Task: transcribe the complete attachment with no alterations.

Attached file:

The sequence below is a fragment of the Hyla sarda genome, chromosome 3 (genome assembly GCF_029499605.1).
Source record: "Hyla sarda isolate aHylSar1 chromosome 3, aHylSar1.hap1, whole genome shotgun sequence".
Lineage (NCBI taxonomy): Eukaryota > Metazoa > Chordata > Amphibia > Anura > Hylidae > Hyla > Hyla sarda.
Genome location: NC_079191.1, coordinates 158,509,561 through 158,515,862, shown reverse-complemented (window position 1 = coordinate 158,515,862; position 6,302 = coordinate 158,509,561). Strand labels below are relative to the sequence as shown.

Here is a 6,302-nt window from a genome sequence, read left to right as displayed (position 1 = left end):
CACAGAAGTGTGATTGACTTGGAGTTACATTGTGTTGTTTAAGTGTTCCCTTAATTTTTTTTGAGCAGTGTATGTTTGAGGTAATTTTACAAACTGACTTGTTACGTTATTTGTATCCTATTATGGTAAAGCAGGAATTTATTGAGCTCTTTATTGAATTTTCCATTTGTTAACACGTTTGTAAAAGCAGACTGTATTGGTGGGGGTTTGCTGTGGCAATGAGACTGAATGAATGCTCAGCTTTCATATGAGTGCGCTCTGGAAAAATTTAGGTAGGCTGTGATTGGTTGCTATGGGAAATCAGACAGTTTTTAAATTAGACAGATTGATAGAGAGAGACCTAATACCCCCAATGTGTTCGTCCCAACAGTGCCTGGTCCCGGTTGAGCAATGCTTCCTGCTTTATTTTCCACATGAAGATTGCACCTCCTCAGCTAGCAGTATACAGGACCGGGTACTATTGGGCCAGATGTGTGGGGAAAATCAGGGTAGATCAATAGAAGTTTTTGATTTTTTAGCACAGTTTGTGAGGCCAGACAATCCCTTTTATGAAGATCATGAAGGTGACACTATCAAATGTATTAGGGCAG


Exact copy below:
The sequence below is a fragment of the Hyla sarda genome, chromosome 3 (genome assembly GCF_029499605.1).
Source record: "Hyla sarda isolate aHylSar1 chromosome 3, aHylSar1.hap1, whole genome shotgun sequence".
Lineage (NCBI taxonomy): Eukaryota > Metazoa > Chordata > Amphibia > Anura > Hylidae > Hyla > Hyla sarda.
Genome location: NC_079191.1, coordinates 158,509,561 through 158,515,862, shown reverse-complemented (window position 1 = coordinate 158,515,862; position 6,302 = coordinate 158,509,561). Strand labels below are relative to the sequence as shown.

Here is a 6,302-nt window from a genome sequence, read left to right as displayed (position 1 = left end):
CACAGAAGTGTGATTGACTTGGAGTTACATTGTGTTGTTTAAGTGTTCCCTTAATTTTTTTTGAGCAGTGTATGTTTGAGGTAATTTTACAAACTGACTTGTTACGTTATTTGTATCCTATTATGGTAAAGCAGGAATTTATTGAGCTCTTTATTGAATTTTCCATTTGTTAACACGTTTGTAAAAGCAGACTGTATTGGTGGGGGTTTGCTGTGGCAATGAGACTGAATGAATGCTCAGCTTTCATATGAGTGCGCTCTGGAAAAATTTAGGTAGGCTGTGATTGGTTGCTATGGGAAATCAGACAGTTTTTAAATTAGACAGATTGATAGAGAGAGACCTAATACCCCCAATGTGTTCGTCCCAACAGTGCCTGGTCCCGGTTGAGCAATGCTTCCTGCTTTATTTTCCACATGAAGATTGCACCTCCTCAGCTAGCAGTATACAGGACCGGGTACTATTGGGCCAGATGTGTGGGGAAAATCAGGGTAGATCAATAGAAGTTTTTGATTTTTTAGCACAGTTTGTGAGGCCAGACAATCCCTTTTATGAAGATCATGAAGGTGACACTATCAAATGTATTAGGGCAG